When God cursed the ground at the fall of man, He said "In the sweat of thy face shalt thou eat bread" (Genesis 3:19). Within the Tabernacle, life was restored to the state before the curse. David promised Mephibosheth that he could eat bread always at his table for the rest of his life (2 Samuel 9:10). The King of Babylon brought Jehoiachin king of Judah out of prison and gave him a continual allowance of bread, "a daily rate for every day, all the days of his life" (2 Kings 25:30). This is the kind of life with God which the Table of Shewbread represented - a continual supply of nourishment for ever. If the Golden Candlestick pictured life itself, surely the Table of Shewbread pictured abundant life where every need would be met.


Eating is one of the simplest forms of pleasure which most people enjoy all too well. The shewbread was made of fine flour and was no doubt very good to eat. Each time the priests sat down to eat it, perhaps they were reminded that life with God meant true satisfaction. Scripture is full of promises such as Psalm 132:15, "I will satisfy her poor with bread". Often we look for satisfaction elsewhere or perhaps we worry whether heaven will really satisfy. Yet, the Psalmist wrote, "a day in thy courts is better than a thousand. I had rather be a doorkeeper in the house of my God, than to dwell in the tents of wickedness" (Psalm 84:10). At the Table of Shewbread, we may see a life of contentment and bliss with God.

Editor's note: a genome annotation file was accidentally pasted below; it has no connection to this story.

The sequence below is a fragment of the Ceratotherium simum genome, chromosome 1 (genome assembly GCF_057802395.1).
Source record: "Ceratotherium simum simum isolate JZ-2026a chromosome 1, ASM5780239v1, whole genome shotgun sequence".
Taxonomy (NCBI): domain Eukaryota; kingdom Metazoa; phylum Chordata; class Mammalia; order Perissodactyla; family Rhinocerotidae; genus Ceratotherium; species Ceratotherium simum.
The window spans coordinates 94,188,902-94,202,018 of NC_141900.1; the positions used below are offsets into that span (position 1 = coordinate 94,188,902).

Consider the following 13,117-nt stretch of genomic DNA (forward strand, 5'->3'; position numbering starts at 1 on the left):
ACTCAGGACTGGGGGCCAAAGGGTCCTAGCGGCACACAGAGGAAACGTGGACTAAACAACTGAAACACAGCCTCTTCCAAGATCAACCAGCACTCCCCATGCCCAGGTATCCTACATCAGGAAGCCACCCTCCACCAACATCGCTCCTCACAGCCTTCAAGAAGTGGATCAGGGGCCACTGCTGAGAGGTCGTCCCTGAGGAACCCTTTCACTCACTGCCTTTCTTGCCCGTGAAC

Eating is typically done in the company of friends and family (see Psalm 41:9). Since the priests were to eat the bread within the dwelling place of God, surely they must have understood that life with God also meant fellowship with God. The priests enjoyed sweet communion with the God of heaven at His table as the apostle John did leaning upon the breast of Jesus (John 13:25). The Table of Shewbread pictured a life with the ability to speak with God and enjoy His presence as Adam must have had before he sinned.

Friends often share food with one another in an act of kindness and love. With the Table of Shewbread we can see that God not only wanted to dwell with His people, He also wanted to share His life with them. All that would take place at the Brazen Altar and the Laver was for this end.